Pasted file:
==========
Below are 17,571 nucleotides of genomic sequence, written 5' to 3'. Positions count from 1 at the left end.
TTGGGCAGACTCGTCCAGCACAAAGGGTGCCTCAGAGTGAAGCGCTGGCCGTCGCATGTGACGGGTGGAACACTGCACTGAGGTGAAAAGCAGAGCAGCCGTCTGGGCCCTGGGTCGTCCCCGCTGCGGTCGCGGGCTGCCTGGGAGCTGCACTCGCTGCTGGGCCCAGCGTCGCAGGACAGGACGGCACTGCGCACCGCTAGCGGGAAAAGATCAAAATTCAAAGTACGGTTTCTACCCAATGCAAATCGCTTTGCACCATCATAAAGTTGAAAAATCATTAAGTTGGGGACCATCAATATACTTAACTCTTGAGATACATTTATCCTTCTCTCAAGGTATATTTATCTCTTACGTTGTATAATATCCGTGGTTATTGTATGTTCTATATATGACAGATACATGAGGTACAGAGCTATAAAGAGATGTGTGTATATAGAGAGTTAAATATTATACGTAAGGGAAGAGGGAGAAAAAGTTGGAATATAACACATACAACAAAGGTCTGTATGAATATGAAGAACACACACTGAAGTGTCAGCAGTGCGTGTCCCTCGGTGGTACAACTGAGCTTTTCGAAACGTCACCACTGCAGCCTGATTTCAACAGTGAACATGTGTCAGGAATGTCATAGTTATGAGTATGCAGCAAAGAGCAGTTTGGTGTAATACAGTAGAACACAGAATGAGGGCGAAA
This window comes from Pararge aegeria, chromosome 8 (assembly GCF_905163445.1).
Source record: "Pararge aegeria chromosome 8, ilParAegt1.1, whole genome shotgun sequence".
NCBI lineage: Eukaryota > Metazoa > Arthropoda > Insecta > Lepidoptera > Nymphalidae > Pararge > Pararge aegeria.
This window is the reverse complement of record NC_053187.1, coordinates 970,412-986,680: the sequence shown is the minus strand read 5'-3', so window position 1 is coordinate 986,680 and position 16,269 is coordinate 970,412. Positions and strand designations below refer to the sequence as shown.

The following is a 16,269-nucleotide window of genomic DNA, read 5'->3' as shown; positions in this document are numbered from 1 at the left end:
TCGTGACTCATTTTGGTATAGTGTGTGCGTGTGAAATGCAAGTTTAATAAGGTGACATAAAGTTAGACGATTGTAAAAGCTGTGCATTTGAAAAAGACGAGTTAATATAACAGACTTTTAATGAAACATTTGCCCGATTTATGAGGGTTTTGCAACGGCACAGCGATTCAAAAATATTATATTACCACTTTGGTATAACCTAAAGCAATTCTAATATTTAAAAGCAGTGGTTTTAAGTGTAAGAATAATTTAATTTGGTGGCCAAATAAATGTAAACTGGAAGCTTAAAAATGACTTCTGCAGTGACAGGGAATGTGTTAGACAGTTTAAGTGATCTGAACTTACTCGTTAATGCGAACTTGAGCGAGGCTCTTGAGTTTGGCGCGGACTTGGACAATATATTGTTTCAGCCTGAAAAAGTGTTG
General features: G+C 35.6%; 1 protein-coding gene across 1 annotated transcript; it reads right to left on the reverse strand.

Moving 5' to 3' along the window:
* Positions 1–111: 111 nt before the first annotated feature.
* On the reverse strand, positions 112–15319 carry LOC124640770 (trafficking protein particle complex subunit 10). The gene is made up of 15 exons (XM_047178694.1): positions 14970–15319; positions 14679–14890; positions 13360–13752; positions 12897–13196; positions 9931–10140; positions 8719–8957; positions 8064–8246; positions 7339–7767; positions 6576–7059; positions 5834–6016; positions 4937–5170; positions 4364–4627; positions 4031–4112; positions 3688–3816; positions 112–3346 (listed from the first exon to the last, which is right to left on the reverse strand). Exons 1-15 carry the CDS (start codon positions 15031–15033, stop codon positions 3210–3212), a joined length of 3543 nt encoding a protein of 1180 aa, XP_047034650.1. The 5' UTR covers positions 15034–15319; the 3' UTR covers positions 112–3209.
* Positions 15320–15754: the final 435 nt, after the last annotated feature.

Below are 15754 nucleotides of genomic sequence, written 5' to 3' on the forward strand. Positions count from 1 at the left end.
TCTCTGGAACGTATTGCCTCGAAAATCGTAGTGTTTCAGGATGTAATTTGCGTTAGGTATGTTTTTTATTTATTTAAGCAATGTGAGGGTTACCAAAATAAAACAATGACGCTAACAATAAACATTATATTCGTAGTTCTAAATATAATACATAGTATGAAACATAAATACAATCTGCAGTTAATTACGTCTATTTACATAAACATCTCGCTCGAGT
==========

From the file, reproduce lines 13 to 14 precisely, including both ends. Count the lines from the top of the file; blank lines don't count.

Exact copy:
* Positions 15320–15754: the final 435 nt, after the last annotated feature.

Below are 15754 nucleotides of genomic sequence, written 5' to 3' on the forward strand. Positions count from 1 at the left end.